FUNGAI CHIMWAMUROMBE/PLAXEDES TAVIRAI
The microfinance code of conduct is a welcome development to ensure that consumers know their rights so as to avoid arbitrary and draconian actions by microfinanciers which used to be a common feature before the enactment of the Microfinance Act [Chapter 24:30].
The Zimbabwe economy is hinged on small to medium enterprises.
There has been little left by the conventional banks to assist the players in this space and thumps up to microfinance companies (MFIs) who have occupied the space and now allow for the smooth movement of businesses through microfinancing.
It is imperative to have a look at how the government is keen to ensure sanity within the MFIs through the enforcement of the code of conduct that is enshrined in the Act.
The Microfinance code of conduct is a supervisory and regulatory tool which is at the disposal of the Reserve Bank of Zimbabwe to ensure discipline and order amongst MFIs.
The microfinance sector plays a vital role in enhancing financial inclusion levels through the provision of appropriate financial services and capacity building, particularly amongst the low income groups.
The sector continues to play a very important role in the provision of financial assistance to those sectors that do not find place under the conventional banking systems.
In order to fortify consumer protection and imbue the MFI sector with the public’s confidence, the Act seeks to achieve these goals through a code of conduct affixed in the first schedule of the Act. The code defines certain actions and conduct that is deemed undesirable in conducting microfinance business.
It stipulates that failure to comply with the ethical practices and rules of conduct contained therein is considered to be adopting undesirable methods of conducting business. The microfinance code of conduct is at the centre of the legislature’s intention to promote fair dealing between microfinances and the consumers of their products.
This article shall discuss some of the critical aspects contained in the Microfinance code of conduct.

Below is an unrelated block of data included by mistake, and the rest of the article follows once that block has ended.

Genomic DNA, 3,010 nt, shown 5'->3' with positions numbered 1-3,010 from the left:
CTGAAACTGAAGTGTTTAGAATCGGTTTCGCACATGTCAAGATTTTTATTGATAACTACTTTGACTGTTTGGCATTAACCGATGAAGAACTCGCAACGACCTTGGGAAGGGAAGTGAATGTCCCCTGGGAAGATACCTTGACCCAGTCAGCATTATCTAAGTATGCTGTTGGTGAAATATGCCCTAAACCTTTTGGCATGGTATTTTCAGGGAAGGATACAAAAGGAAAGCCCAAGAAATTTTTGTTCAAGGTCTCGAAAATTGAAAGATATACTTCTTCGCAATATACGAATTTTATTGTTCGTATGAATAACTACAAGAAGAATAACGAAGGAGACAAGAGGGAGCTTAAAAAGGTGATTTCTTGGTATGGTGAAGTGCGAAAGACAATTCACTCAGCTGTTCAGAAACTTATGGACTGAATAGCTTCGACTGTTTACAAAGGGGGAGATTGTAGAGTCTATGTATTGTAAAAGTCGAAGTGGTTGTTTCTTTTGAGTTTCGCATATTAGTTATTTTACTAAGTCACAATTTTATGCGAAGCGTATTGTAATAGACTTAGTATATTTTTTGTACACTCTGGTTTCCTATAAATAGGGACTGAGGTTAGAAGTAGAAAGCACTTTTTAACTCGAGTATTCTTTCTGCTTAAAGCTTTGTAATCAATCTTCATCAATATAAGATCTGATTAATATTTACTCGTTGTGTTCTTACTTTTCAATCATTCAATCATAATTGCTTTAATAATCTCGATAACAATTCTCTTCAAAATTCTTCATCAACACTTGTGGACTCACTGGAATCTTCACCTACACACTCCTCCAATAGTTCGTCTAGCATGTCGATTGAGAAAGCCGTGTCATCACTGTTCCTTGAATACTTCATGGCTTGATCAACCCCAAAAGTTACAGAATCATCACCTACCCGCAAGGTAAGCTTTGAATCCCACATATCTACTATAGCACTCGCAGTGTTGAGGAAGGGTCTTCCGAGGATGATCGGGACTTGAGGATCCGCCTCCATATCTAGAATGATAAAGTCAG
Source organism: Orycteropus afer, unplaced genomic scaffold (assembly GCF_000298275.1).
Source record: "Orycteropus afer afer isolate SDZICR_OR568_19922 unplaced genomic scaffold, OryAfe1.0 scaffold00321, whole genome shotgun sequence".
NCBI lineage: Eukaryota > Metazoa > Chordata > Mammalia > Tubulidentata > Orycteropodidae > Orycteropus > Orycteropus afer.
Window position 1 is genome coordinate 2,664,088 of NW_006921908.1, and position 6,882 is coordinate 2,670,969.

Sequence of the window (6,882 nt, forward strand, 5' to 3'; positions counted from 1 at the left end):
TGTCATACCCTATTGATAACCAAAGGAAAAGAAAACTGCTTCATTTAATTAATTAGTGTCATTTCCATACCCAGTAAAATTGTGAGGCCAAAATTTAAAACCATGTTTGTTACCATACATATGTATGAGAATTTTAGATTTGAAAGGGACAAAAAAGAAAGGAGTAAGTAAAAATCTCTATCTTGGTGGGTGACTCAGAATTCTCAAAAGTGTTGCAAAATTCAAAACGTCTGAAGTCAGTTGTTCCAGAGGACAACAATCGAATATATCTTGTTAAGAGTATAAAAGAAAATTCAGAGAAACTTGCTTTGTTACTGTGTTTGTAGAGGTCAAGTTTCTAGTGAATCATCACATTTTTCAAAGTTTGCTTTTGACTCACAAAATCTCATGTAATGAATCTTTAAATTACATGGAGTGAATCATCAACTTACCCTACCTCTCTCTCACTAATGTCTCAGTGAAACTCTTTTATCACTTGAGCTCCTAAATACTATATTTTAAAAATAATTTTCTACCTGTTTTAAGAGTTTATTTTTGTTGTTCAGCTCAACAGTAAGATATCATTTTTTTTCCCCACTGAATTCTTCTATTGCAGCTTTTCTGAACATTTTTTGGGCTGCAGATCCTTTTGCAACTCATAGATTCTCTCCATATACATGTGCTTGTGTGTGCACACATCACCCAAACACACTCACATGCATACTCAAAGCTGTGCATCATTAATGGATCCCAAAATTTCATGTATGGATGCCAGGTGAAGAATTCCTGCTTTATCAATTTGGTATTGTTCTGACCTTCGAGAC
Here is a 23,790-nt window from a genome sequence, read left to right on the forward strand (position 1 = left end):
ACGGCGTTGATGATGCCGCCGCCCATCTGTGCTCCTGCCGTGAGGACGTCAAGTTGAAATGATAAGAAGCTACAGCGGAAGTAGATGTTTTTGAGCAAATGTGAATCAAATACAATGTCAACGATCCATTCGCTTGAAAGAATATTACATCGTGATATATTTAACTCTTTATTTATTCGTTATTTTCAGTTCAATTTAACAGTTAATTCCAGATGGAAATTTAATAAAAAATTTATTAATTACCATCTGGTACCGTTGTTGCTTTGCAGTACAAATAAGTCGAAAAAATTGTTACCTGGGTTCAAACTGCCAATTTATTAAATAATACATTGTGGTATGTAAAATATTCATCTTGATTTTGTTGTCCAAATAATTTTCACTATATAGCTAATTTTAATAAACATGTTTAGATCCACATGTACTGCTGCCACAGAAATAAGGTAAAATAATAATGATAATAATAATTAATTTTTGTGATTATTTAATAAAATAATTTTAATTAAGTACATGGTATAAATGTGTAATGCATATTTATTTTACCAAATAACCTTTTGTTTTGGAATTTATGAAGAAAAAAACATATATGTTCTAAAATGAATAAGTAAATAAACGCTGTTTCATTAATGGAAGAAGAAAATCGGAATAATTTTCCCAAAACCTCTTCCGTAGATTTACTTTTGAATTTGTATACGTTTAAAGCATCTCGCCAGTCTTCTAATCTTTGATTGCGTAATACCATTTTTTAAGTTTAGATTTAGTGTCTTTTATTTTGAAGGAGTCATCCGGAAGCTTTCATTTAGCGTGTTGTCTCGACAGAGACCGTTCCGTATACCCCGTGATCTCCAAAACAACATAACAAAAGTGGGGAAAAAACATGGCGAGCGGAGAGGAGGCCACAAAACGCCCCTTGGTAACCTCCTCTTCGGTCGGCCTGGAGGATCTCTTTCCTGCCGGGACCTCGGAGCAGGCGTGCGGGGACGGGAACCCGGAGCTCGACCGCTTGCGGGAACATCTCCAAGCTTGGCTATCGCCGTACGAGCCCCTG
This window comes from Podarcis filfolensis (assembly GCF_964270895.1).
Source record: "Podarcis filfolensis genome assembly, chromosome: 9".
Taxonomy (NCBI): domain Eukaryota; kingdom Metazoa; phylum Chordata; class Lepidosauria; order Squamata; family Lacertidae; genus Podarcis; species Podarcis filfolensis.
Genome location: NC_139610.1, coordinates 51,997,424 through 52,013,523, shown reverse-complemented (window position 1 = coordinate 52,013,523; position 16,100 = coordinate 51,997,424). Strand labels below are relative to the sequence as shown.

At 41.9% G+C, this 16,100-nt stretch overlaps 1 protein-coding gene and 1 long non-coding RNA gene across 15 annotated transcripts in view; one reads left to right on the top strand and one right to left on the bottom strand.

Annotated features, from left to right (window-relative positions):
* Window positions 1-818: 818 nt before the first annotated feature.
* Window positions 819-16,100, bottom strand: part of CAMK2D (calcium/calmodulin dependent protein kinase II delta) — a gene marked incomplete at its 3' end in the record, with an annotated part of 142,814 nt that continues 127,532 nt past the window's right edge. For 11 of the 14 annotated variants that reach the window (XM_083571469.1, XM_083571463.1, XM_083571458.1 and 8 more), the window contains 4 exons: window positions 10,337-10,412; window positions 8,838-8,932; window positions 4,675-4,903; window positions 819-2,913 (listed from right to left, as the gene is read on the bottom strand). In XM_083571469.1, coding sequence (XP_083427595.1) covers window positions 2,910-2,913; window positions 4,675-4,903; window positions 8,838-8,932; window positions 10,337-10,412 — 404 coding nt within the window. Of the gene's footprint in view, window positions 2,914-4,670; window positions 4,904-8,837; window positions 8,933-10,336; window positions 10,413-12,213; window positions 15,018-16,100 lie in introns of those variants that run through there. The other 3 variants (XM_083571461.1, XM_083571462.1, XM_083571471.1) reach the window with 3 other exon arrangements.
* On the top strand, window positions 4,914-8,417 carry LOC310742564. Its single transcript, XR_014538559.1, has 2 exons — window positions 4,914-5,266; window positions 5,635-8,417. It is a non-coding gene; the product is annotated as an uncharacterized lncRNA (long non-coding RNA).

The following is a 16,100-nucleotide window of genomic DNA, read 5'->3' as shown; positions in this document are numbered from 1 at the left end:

Operating guidelines and treatment of clients
Every microfinance institution is mandated by the code of conduct to devise and keep to date operating guidelines and procedures to ensure that clients and/ or potential clients are treated with dignity, respect, and sensitivity. It is also their duty to ensure that their staff is trained and equipped to implement the guidelines and procedures.
Furthermore, microfinanciers must follow practices that are built on respect, fair treatment, persuasion, and courtesy towards clients. They are obliged not to disrespect clients or treat clients in an unfair manner.
Microfinance institutions have a duty to keep client’s personal information strictly confidential unless required to disclose it by a court order or for the purpose of legal proceedings.
It is important to note that the code places a mandate on microfinances to fully disclose to their potential clients all terms and conditions (including any changes) attaching to any of the financial services offered by the microfinance in plain and simple language understood by the client.
Vague and ambiguous language should be avoided at all costs. The code stipulates that every client documents, particularly loan agreements and other related documents should indicate the rate of interest, terms of repayment, collateral required from the client, and details of all charges other than interest.
This is because the client has to know the terms and conditions for the loan facility so that they don’t feel ambushed. In addition, the borrower has a right to request from the MFI at any time, written periodical statements setting out all the charges levied upon the facility, all the payments made by him or her and the outstanding balance owed by him or her under the loan agreement.
The microfinance has a corresponding obligation to provide these without undue delay.
The code gives the microfinances permission to hold the borrower’s property as security. Every person to borrow money from the institutions should pledge as security, property that is not more than twice the value of the amount borrowed from the MFI. Such property must be kept in safe custody and not be used by the institution.